Soyer.   Alexis Benoit     - A very rare signed first edition.
The Gastronomic Regenerator.
A SIMPLIFIED AND ENTIRELY NEW SYSTEM OF COOKERY, WITH NEARLY TWO THOUSAND PRACTICAL RECEIPTS SUITED TO THE INCOME OF ALL CLASSES. ILLUSTRATED WITH NUMEROUS ENGRAVINGS AND CORRECT AND MINUTE PLANS HOW KITCHENS OF EVERY SIZE, FORM THE KITCHEN OF A ROYAL PALACE TO THAT OF THE HUMBLE COTTAGE, ARE TO EB CONSTRUCTED AND FURNISHED. BY MONSIEUR A. SOYER, OF THE REFORM CLUB. LONDON: SIMPKIN, MARSHALL, & CO., STATIONERS' HALL COURT: AND SOLD BY JOHN OLLIVIER, PALL-MALL. 1846.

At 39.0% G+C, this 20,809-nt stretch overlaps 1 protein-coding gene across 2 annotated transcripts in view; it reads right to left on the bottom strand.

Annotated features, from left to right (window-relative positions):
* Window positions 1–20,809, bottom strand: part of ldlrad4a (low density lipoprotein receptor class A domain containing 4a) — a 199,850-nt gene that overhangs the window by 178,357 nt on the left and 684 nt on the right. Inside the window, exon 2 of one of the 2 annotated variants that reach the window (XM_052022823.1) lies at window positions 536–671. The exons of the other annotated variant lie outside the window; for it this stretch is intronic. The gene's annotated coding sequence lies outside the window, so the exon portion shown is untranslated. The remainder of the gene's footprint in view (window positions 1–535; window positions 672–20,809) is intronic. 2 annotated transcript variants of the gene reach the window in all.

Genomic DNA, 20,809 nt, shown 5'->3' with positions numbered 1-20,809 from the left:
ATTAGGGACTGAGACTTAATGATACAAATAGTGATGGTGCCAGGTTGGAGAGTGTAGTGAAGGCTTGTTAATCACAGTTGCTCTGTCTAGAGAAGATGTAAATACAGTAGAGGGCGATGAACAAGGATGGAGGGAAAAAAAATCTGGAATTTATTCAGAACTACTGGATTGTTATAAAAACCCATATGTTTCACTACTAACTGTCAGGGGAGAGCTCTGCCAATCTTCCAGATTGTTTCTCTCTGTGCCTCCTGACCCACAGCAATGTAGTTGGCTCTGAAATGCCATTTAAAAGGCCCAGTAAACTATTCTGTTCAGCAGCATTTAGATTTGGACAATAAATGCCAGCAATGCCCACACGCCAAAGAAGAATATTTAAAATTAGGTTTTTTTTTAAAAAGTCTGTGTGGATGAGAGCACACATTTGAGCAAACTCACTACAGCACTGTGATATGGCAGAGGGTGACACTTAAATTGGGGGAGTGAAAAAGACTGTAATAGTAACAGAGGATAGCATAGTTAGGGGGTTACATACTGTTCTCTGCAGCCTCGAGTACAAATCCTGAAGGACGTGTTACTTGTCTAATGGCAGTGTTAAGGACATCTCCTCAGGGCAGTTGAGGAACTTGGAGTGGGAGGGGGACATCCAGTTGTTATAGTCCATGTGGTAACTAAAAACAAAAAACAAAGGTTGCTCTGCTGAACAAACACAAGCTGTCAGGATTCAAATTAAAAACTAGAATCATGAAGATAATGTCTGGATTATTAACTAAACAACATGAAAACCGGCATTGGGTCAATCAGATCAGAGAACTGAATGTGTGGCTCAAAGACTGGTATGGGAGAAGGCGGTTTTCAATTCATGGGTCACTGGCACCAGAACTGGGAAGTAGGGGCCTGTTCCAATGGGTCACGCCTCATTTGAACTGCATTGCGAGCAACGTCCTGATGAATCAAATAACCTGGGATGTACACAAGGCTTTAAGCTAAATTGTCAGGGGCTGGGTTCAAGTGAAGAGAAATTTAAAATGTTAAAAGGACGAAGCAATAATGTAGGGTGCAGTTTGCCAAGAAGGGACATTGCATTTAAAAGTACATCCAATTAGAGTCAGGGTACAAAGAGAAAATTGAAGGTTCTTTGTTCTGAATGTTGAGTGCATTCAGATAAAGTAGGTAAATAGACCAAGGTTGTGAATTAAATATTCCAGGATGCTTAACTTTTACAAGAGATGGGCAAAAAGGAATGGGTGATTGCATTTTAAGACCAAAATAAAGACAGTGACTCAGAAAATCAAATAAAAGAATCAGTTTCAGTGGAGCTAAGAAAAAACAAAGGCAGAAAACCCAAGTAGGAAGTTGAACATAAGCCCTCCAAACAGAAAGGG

233x153x64mm. Front paste-down with the bookplate of Bannerman of Elsick – Crimonmogate (one of the oldest Scottish families from Buchan). 1 new fep . Signed on the original yellow end-paper, laid down and bound in: 'To Mrs S.G. Harding with the Auteur Compliments A. Soyer'. [1] Verso frontispiece portrait of the author drawn by his wife Emma Soyer and engraved in steel by H.B. Hall. Title page. [1] 1p Dedication to the Duke of Cambridge. [1] 1p Engraved plate. [1]2p List of Patrons. (1)viii Preface. (1)x-xii Description of the work. (1)xiv-xx Soyer’s new mode of carving. xxi-xxiv How everything should be in cooking. 1-720.3 [1] (1)2-18 Table of contents. (1)2-6 Madame Soyer including a self-portrait of Emma Soyer engraved in steel by H.B.Steel. In total there are 16 wood engraved plates. Also included, the Kitchen of the Reform Club, a table of a wealthy family, Soyer’s table at home. Folded plates of ‘Young Bavarians’ by Emma Soyer, a dinner for His Highness Ibrahim Pacha on blue paper and an engraving of the Reform Club's new kitchens. Fully bound in the original rose coloured cloth with fine blind tooling back and front. The spine has been very sympathetically re-laid. Gilt lettering on the front board and spine. There is a small 1” long ink stain. The frontis of Soyer and Emma Soyer plates are slightly foxed. Otherwise internally very clean. Overall a very good copy in the original state and with the rare signature.